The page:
gives a basis for determining the
minimum wall thickness required for
vessel shells.(cylinder, sphere, cone,
ellipsoid, torus, torispherical
heads) ..refer pages 799-805.
FUNDAMENTAL PRINCIPLES &
EQUATIONS

5. FLAT PLATES- are used as covers for


manholes, as blind flanges, and for
the ends of small diameter and low
pressure vessels.
Clamped edges
Simply supported plate

6. DILATION OF VESSELS- under


internal pressure a vessel will expand
slightly. The radial growth can be
FUNDAMENTAL PRINCIPLES &
EQUATIONS

7. PRIMARY & SECOND STRESSES

Primary Stresses
Those stresses that are necessary to
satisfy the conditions of static
equilibrium.

Example:
1. The membrane stresses induced
by the applied pressure
FUNDAMENTAL PRINCIPLES &
EQUATIONS
7. PRIMARY & SECOND STRESSES

Secondary Stresses
Those stresses that arise from the
constraint of adjacent parts of the
vessel.
Example:
1. Thermal stress
2. Constraints arising at flanges,
support and the change of section due
GENERAL DESIGN CONSIDERATIONS:
PRESSURE VESSELS

1. DESIGN PRESSURE
2. DESIGN TEMPERATURE
3. MATERIALS
4. DESIGN STRESS (NOMINAL
DESIGN STRENGTH)
5. WELDED JOINT EFFICIENCY &
CONSTRUCTION CATEGORIES
6. CORROSION ALLOWANCE
7. DESIGN LOADS
8. MINIMUM PRACTICAL WALL
GENERAL DESIGN CONSIDERATIONS:
PRESSURE VESSELS
1. DESIGN PRESSURE

a) Vessels under internal pressure

The design pressure is normally taken as


the pressure at which the relief device is
set.
Normally 5-10% above the normal
working pressure.

b) Vessels under external pressure


Designed to resist the max differential
GENERAL DESIGN CONSIDERATIONS:
PRESSURE VESSELS
2. DESIGN TEMPERATURE

Metals strength decreases with


increasing temperature, so the
maximum allowable design stress
depends on the material
temperature.

The design temperature at which


the design stress is evaluated
GENERAL DESIGN CONSIDERATIONS:
PRESSURE VESSELS
3. MATERIALS

Selection of a suitable material must


take into account the suitability of
the material for fabrication
(particularly welding) as well as
compatibility of material with the
process environment.
Carbon steels, low and high alloy
steels, other alloy, clad plate and
GENERAL DESIGN CONSIDERATIONS:
PRESSURE VESSELS
4. DESIGN STRESS

Need to identify the maximum


allowable stress by applying a
suitable design stress factor
(factor of safety).

a) Materials subjected to low


temperature
- Design stress refer to yield stress &
GENERAL DESIGN CONSIDERATIONS:
PRESSURE VESSELS
b) Materials subjected to high
temperature

- Design stress based on creep


characteristic of material. Thus it
depends on;
Average stress to produce rupture
after 105 hours.
or
Average stress to produce a 1%
5
GENERAL DESIGN CONSIDERATIONS:
PRESSURE VESSELS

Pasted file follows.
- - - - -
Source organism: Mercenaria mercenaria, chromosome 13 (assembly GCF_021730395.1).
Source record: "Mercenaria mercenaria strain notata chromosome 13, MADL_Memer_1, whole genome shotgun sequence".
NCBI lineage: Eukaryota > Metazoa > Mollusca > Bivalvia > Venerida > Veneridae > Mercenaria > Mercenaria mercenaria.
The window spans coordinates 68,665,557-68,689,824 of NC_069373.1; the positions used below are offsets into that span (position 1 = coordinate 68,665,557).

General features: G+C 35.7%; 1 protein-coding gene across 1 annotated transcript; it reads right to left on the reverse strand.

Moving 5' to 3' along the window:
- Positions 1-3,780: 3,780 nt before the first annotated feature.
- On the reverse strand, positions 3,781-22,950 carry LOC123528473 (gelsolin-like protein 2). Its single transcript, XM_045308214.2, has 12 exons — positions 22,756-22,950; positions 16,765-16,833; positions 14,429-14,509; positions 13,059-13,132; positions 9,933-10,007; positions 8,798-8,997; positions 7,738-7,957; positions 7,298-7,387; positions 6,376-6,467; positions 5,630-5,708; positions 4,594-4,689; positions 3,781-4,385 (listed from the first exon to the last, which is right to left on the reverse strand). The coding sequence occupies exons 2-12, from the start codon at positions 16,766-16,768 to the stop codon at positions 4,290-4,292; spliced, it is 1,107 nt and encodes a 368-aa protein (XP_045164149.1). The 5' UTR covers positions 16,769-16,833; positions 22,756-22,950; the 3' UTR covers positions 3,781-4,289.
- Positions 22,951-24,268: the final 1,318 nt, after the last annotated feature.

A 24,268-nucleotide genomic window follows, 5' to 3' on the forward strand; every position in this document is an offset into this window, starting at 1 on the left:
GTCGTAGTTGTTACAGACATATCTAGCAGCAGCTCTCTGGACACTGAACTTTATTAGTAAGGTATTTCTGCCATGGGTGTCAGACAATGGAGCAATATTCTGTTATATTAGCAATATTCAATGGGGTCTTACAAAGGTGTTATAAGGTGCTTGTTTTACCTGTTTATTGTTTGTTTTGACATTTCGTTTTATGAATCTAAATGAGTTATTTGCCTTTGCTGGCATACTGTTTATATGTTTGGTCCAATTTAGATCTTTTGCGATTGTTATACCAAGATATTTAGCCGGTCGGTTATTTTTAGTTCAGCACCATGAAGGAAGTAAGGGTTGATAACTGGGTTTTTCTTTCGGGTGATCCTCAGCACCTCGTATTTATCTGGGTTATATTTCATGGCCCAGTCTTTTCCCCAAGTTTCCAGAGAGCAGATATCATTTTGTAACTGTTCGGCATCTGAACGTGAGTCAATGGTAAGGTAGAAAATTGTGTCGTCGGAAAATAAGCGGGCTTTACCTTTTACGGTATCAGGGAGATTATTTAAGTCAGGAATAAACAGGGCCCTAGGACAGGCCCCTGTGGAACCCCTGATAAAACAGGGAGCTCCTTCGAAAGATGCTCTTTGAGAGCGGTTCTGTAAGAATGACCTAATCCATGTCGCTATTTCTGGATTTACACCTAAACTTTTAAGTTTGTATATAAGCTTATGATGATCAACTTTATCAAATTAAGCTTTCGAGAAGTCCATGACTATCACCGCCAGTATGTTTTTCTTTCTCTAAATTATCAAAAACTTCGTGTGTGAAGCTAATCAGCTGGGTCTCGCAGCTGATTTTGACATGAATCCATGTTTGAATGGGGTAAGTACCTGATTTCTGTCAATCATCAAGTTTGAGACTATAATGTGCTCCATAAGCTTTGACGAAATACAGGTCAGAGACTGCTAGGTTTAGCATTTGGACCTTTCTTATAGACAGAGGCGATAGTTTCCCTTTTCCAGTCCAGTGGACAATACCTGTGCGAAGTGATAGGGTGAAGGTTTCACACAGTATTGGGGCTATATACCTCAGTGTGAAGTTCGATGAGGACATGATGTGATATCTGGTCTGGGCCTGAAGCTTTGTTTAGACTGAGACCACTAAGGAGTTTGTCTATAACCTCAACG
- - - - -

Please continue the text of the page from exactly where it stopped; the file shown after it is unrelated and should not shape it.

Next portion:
5. WELDED JOINT EFFICIENCY AND
CONSTRUCTION CATEGORIES

Strength of welded joint depend


on a) the type of joint and b) the
quality of the welding.

Soundness of welds is checked


by visual inspection and by non-
destructive testing (radiography).
GENERAL DESIGN CONSIDERATIONS:
PRESSURE VESSELS
Possiblelower strength of a welded joint
compared with the virgin plate is
usually allowed in design and calculated
by;

(Allowable design stress) X ( welded join


factor J)

Join factor J depends on;


1)Type of joint
Welded Joints
Butt weld
Some weld types are not
permitted by ASME BPV
Double welded Code
butt weld Many other possible
variations, including use of
Single fillet backing strips and joint
lap weld
reinforcement
Sec. VIII Div. 1 Part UW has
Double fillet details of permissible
lap weld
joints, corners, etc.
Welds are usually ground
Double fillet smooth and inspected
corner joint Type of inspection depends
on Code Division
Gasketed Joints
(a) Full face gasket
Used when vessel must be opened
(b) Gasket within bolt circle frequently for cleaning, inspection, etc.
(c) Spigot and socket Also used for instrument connections
(d) O-ring Not used at high temperatures or
pressures (gaskets fail)
Higher fugitive emissions than welded
joints
GENERAL DESIGN CONSIDERATIONS:
PRESSURE VESSELS
6. CORROSION ALLOWANCE

The additional thickness of metal added


to allow for material lost by corrosion and
erosion or scaling.

Severecorrosion is not expected (eg:


carbon and low alloy steels)
0.2mm
Severe condition are anticipated
0.4mm
GENERAL DESIGN CONSIDERATIONS:
PRESSURE VESSELS
6. CORROSION Consequences;
Plant Shutdown
Shutdown and process plants may
cause severe problems to industry and
consumers
Loss of Product
Leaking vessel cause significant loss of
product and may generate severe
accidents
Loss of efficiency
GENERAL DESIGN CONSIDERATIONS:
PRESSURE VESSELS
6. CORROSION Consequences;
Contamination
Corrosion products may contaminate
chemicals, dyes, foods consumers.
Hazard
For example plants involve
radioactive-the corrosion product in
water, fatal to human, animal and
biological.
GENERAL DESIGN CONSIDERATIONS:
PRESSURE VESSELS
7. DESIGN LOADS

A structure must be designed to


resist gross plastic deformation and
collapse under all the conditions of
loading.

Theloads to which process vessel will


be subjected in service are listed
below
GENERAL DESIGN CONSIDERATIONS:
PRESSURE VESSELS